Tuesday, April 28, 2009

Antiabortion activist videos crooked abortionists

Killing that baby comes first for them and they would rather cover up crime than notify the girl's parents

The girl's voice in the videotape is tiny and tentative. She is talking to a nursing aide in a Planned Parenthood clinic in Bloomington, Ind. The girl wants an abortion. The aide explains that the girl will need a parent's consent because she is only 13. The girl balks; she does not want to name the father. "Cause, I mean, he would be in really big trouble," says the girl. Her boyfriend, she explains, is 31.

The aide drops her head into her hands. "In the state of Indiana," says the aide, "when anyone has had intercourse and they are age 13 or younger . . . it has to be reported to Child Protective Services."

There is a 60-second gap in the tape, according to the running timer on the video. What happens next is meant to be explosive. "OK," says the aide, "I didn't hear the age. I don't want to know the age. It could be reported as rape. And that's child abuse."

"So if I just say I don't know who the father was, but he's one of the guys at school or something?" asks the girl. "Right," says the aide, who has just stepped into a carefully laid trap.

As it happens, the boyfriend does not exist. The girl is not pregnant. Nor is she 13. She is Lila Rose, a 20-year-old UCLA history major with a little voice and a bold plan to expose what she and many abortion foes see as Planned Parenthood's wrongdoings. Since 2006, Rose has orchestrated undercover "stings" at Planned Parenthood clinics in Los Angeles, Indianapolis, Bloomington, Tucson, Phoenix and Memphis.

Surreptitiously videotaping their interactions, she and a friend have posed as abortion-seeking teens impregnated by older men. The videos -- boiled down to five minutes, with portentous music and fast cuts to heighten the drama -- are posted on Rose's website, LiveAction.org, and YouTube.

Rose's strategy -- accusing Planned Parenthood of failing to report suspected statutory rapes -- is not a new one in the antiabortion trenches. But the new-media twist on the idea has put her front and center of a new generation. "There is this stereotype of who we pro-life leaders are, and for the most part it would be white middle-aged religious men trying to impose their will on women," said the Rev. Patrick Mahoney of the Christian Defense Coalition. "So now with Lila, you bring this young, fresh college student that completely blows any stereotypes away. No one is going to accuse Lila of being mean, vindictive and harsh."

Rose's goal is to undermine legal abortion by showing that Planned Parenthood, the largest provider of abortions in the country, abets sexual exploitation by counseling pregnant minors to lie about the ages of their adult boyfriends. Planned Parenthood officials strenuously deny the charge. Protecting minors is a crucial part of their mission, they say, but with 30,000 employees and volunteers and 850 clinics, they say, mistakes are inevitable.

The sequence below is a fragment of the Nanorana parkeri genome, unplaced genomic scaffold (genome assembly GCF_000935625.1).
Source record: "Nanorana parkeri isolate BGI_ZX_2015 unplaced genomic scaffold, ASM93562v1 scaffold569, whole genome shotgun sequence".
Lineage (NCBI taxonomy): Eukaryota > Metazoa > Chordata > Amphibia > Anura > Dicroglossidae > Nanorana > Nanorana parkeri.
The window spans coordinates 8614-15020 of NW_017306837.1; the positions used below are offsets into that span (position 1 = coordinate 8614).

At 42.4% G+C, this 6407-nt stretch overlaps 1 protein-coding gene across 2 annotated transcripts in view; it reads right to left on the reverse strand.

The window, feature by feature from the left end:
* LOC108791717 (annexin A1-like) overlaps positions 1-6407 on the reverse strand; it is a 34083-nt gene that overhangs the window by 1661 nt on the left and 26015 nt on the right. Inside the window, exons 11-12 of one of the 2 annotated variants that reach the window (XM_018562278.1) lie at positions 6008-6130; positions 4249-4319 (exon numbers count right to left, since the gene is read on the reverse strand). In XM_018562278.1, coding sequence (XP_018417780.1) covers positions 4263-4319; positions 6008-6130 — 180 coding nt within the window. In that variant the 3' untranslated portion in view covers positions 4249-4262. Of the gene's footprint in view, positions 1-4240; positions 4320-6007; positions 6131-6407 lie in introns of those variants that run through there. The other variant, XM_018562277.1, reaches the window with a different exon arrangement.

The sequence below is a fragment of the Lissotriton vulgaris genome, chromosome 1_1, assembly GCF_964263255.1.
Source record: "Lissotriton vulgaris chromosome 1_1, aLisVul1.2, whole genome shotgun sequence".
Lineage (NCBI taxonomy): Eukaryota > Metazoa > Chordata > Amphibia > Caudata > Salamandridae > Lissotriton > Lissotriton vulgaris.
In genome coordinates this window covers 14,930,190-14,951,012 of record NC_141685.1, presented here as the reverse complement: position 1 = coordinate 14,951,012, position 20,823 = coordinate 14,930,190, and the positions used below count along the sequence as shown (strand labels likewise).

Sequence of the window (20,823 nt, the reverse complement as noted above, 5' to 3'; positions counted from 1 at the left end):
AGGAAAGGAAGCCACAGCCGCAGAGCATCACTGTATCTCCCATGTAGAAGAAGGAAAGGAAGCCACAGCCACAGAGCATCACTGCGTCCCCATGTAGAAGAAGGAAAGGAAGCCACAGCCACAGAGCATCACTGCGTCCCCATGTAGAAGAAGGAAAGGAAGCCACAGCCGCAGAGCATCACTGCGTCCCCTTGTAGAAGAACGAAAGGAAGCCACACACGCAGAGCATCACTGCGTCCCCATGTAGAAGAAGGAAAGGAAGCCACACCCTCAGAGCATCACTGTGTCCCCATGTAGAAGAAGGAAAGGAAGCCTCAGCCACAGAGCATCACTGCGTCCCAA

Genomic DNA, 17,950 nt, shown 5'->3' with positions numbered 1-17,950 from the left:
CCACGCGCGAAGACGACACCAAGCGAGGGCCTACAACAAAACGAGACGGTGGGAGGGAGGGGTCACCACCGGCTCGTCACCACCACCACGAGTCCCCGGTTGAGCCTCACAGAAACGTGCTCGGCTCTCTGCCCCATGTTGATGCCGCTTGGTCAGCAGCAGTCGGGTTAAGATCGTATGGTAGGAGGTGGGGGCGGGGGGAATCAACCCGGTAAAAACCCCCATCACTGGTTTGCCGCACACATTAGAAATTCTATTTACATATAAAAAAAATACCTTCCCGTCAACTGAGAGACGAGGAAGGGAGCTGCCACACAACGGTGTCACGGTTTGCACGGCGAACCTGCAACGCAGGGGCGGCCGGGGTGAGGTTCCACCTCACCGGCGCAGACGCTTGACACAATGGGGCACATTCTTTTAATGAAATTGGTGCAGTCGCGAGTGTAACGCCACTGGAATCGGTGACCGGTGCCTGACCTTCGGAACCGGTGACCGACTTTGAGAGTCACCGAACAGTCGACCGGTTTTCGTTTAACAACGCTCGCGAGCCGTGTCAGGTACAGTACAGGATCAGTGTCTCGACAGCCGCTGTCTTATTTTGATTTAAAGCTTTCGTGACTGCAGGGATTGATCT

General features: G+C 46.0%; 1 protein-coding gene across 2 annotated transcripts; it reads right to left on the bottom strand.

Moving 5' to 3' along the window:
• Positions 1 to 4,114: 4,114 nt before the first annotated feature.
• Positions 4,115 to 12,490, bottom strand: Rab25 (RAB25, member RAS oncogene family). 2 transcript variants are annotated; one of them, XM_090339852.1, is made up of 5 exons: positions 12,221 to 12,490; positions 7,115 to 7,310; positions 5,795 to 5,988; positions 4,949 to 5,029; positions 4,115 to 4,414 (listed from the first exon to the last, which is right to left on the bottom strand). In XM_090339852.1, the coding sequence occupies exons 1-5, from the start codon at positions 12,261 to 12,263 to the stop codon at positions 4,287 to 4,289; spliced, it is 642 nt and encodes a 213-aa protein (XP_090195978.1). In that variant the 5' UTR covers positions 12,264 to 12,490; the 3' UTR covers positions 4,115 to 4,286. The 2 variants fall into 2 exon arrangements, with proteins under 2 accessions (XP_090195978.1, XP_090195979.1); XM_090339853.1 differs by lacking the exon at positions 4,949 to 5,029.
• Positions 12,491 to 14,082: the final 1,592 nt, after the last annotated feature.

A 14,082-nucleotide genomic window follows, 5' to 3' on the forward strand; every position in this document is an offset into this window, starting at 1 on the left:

Abortion is not likely to be outlawed any time soon, but Rose's work is having an impact, particularly on a local level, where abortion foes are increasingly focusing their efforts. On Wednesday, Tennessee lawmakers said they would seek to end a $721,000 contract with Planned Parenthood, citing outrage over what they saw in a video Rose had posted two days earlier from a Memphis clinic. She posed there in July as a 14-year-old impregnated by a 31-year-old; a Planned Parenthood staffer says, "Just say you have a boyfriend, 17 years old, whatever."

Last month, the Orange County Board of Supervisors voted to suspend a grant worth nearly $300,000 to Planned Parenthood that was earmarked for sex education, not abortions. A conservative Tustin businessman raised the issue with Supervisor John Moorlach after meeting Rose and seeing her videos.

Last year, after the Indiana videos were posted on Rose's website, Bloomington's Herald Times reported that the nurse's aide seen on the tape had been fired. A second Planned Parenthood staffer, in Indianapolis, resigned: Rose's tape appeared to show that employee directing the young woman across the state line to a clinic in Illinois, which doesn't have a parental consent law.

A grand jury is investigating whether Planned Parenthood violated the law, said Mario Massillamany, a spokesman for the prosecutor of Marion County, where Indianapolis is located. "After we stated we were conducting an investigation, they hired a group to conduct better training for their staff," he added.


EU judges want Sharia law applied in British courts

Judges could be forced to bow to Sharia law in some divorce cases heard in Britain. An EU plan calls for family courts across Europe to hear cases using the laws of whichever country the couple involved have close links to. That could mean a court in England handling a case within the French legal framework, or even applying the laws of Saudi Arabia to a husband and wife living in Britain.

The Centre for Social Justice think tank today attacked the so-called Rome III reform as ludicrous. It warned it would slow down cases, increase costs and lead to unjust results. However, in a report it says existing arrangements are 'anti-family'.